THE president of the European Central Bank last night insisted it was "siding with Ireland" and had given the country an "absolutely" unprecedented level of financial support.
Jean Claude Trichet's comments come a fortnight after former Finance Minister Brian Lenihan accused the ECB of "betraying" Ireland and "bouncing" the Government into a bailout deal.
Asked about Mr Lenihan's comments, Mr Trichet appeared familiar with the matter but said he had "no particular comment on what has been said by any speaker".
"I would only say that the level of commitment of the euro system (ECB) to Ireland has absolutely no precedent," he said, referencing the €180bn of ECB cash that's keeping Irish banks afloat.
"The facts are speaking for themselves," Mr Trichet added. "We are siding with Ireland in these difficult circumstances".
Europe's most powerful banker also dismissed suggestions that the debt burdens on troubled countries like Ireland, Greece and Portugal would soon become unsustainable, making restructuring and rescheduling the debt and repayments the only option.
"We have a plan, we apply the plan and that (rescheduling and restructuring) is not part of the plan," he said.
He added that honouring the debt commitment was "key for credibility and credit worthiness" of weaker countries.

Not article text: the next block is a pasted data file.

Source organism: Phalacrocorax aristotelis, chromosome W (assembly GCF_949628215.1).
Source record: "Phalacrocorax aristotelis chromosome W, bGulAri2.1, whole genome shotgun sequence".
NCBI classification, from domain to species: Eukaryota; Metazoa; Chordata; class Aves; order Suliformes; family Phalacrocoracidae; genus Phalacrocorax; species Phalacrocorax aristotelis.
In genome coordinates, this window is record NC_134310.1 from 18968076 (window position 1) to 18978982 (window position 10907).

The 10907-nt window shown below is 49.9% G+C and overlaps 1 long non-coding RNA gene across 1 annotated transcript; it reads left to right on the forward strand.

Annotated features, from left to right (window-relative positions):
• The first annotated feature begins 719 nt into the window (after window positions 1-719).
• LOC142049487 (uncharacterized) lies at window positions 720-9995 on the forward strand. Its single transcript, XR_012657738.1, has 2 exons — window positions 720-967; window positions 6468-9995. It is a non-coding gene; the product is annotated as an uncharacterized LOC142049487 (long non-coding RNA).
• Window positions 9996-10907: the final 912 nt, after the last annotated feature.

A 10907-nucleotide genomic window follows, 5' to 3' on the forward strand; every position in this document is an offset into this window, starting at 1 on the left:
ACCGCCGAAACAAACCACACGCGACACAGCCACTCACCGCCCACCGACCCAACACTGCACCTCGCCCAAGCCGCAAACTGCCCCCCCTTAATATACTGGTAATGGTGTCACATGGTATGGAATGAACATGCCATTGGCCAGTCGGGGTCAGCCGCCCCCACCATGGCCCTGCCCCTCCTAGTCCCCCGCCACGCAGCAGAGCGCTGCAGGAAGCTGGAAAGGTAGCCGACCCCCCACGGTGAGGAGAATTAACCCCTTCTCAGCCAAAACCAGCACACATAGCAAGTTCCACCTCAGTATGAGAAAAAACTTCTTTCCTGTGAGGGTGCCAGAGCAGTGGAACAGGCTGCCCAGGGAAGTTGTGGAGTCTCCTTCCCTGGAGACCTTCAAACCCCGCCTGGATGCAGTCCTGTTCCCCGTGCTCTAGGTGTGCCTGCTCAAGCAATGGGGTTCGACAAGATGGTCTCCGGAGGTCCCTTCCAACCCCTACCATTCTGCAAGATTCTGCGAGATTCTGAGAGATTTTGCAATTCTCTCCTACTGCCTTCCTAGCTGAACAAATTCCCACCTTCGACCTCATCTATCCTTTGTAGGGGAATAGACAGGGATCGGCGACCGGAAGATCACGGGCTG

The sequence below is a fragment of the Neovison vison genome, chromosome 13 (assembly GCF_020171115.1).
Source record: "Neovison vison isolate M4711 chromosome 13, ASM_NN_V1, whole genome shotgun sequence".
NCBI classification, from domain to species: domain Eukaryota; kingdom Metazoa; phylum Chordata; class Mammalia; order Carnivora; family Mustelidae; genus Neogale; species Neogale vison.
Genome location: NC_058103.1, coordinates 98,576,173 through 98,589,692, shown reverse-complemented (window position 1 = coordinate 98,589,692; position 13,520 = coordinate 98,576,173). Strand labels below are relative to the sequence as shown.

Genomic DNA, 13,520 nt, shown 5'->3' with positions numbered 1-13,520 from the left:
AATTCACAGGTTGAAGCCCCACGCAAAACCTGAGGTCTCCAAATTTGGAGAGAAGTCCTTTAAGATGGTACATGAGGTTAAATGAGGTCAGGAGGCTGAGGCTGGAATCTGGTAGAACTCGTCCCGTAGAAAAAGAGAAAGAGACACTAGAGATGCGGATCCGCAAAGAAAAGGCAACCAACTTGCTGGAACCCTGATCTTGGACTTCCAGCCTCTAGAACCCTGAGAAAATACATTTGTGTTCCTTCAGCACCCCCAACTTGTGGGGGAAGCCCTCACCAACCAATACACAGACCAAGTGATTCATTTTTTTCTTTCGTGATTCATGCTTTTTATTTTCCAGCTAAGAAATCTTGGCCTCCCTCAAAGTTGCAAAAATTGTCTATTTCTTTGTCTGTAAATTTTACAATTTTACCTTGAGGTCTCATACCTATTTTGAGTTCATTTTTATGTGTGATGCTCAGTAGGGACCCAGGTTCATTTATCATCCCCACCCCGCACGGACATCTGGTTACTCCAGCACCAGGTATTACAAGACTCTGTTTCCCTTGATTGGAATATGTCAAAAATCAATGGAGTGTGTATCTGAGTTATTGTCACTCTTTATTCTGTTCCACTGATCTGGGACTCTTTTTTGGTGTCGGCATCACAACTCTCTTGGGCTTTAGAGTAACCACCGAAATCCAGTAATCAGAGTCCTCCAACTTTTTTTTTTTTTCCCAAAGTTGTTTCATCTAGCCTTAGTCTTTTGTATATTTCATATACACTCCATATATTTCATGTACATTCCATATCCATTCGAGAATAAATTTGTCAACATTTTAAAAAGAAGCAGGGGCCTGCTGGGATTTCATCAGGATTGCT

Five months after Ireland's plan was drawn up, investors are still demanding interest rates of almost 10pc to buy Irish government debt, which is more than 6pc above the interest rate commanded by 'safe' German bonds.
Asked whether investors' lack of confidence in Irish debt meant the plan had "failed" and Ireland would be unable to honour its debts, Mr Trichet insisted the Irish plan had been "approved by the entire world".
"Ireland also has a plan for restructuring and reshaping the banking sector which has been, to my knowledge, considered by observers and market participants as credible," he added. "I share that view."
Mr Trichet also used his monthly press conference to highlight "risks" that some countries' budgets may "fall behind targets" set in Europe and said it was "essential that all governments" meet their committed targets.
The ECB chief declined to name names, but insisted that these comments applied to countries across the board and not just weaker states.
"We expect all countries to be up to their responsibility in the present circumstances," he said. "That is the very, very clear message of the governing council."
Before the March 31 banking bailout, the Government had been appealing to the ECB to provide a 'medium term' cash facility for Irish banks so they wouldn't be dependent on emergency funding.
Yesterday Mr Trichet dampened hopes for any such programme, saying that newly-rescued Portugal would be given "nothing new, nothing special" to help fund its banks.